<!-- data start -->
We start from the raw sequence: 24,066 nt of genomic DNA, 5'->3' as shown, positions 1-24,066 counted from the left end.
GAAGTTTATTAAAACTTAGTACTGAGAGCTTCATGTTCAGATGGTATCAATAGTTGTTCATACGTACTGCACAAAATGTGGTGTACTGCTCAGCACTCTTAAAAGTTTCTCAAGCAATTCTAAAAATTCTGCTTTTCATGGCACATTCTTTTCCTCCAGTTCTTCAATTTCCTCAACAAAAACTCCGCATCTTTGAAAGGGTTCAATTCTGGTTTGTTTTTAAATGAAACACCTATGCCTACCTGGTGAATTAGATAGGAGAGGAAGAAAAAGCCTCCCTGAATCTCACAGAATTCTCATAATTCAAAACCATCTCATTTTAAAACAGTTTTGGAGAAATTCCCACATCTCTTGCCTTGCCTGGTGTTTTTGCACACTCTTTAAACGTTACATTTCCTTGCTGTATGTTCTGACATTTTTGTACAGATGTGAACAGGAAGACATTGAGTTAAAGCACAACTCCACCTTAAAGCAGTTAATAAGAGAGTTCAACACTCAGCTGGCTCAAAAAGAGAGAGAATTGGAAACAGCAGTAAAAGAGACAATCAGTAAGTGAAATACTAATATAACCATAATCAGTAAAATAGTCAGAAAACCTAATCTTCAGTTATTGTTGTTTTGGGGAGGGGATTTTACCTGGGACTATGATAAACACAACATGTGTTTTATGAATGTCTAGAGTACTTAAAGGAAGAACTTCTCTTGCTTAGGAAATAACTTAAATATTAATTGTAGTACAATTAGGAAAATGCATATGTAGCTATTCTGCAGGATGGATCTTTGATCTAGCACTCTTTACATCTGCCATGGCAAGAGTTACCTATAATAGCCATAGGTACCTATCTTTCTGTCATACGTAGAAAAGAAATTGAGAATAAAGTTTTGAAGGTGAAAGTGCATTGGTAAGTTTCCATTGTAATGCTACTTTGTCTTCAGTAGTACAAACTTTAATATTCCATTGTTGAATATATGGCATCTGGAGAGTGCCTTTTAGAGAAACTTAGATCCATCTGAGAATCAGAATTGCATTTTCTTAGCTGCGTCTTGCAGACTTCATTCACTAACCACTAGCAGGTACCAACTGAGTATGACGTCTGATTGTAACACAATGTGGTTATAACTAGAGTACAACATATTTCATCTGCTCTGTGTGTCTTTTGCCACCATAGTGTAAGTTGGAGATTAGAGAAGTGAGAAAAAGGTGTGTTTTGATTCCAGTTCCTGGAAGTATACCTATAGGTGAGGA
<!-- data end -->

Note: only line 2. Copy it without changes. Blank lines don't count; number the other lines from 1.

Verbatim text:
GAAGTTTATTAAAACTTAGTACTGAGAGCTTCATGTTCAGATGGTATCAATAGTTGTTCATACGTACTGCACAAAATGTGGTGTACTGCTCAGCACTCTTAAAAGTTTCTCAAGCAATTCTAAAAATTCTGCTTTTCATGGCACATTCTTTTCCTCCAGTTCTTCAATTTCCTCAACAAAAACTCCGCATCTTTGAAAGGGTTCAATTCTGGTTTGTTTTTAAATGAAACACCTATGCCTACCTGGTGAATTAGATAGGAGAGGAAGAAAAAGCCTCCCTGAATCTCACAGAATTCTCATAATTCAAAACCATCTCATTTTAAAACAGTTTTGGAGAAATTCCCACATCTCTTGCCTTGCCTGGTGTTTTTGCACACTCTTTAAACGTTACATTTCCTTGCTGTATGTTCTGACATTTTTGTACAGATGTGAACAGGAAGACATTGAGTTAAAGCACAACTCCACCTTAAAGCAGTTAATAAGAGAGTTCAACACTCAGCTGGCTCAAAAAGAGAGAGAATTGGAAACAGCAGTAAAAGAGACAATCAGTAAGTGAAATACTAATATAACCATAATCAGTAAAATAGTCAGAAAACCTAATCTTCAGTTATTGTTGTTTTGGGGAGGGGATTTTACCTGGGACTATGATAAACACAACATGTGTTTTATGAATGTCTAGAGTACTTAAAGGAAGAACTTCTCTTGCTTAGGAAATAACTTAAATATTAATTGTAGTACAATTAGGAAAATGCATATGTAGCTATTCTGCAGGATGGATCTTTGATCTAGCACTCTTTACATCTGCCATGGCAAGAGTTACCTATAATAGCCATAGGTACCTATCTTTCTGTCATACGTAGAAAAGAAATTGAGAATAAAGTTTTGAAGGTGAAAGTGCATTGGTAAGTTTCCATTGTAATGCTACTTTGTCTTCAGTAGTACAAACTTTAATATTCCATTGTTGAATATATGGCATCTGGAGAGTGCCTTTTAGAGAAACTTAGATCCATCTGAGAATCAGAATTGCATTTTCTTAGCTGCGTCTTGCAGACTTCATTCACTAACCACTAGCAGGTACCAACTGAGTATGACGTCTGATTGTAACACAATGTGGTTATAACTAGAGTACAACATATTTCATCTGCTCTGTGTGTCTTTTGCCACCATAGTGTAAGTTGGAGATTAGAGAAGTGAGAAAAAGGTGTGTTTTGATTCCAGTTCCTGGAAGTATACCTATAGGTGAGGA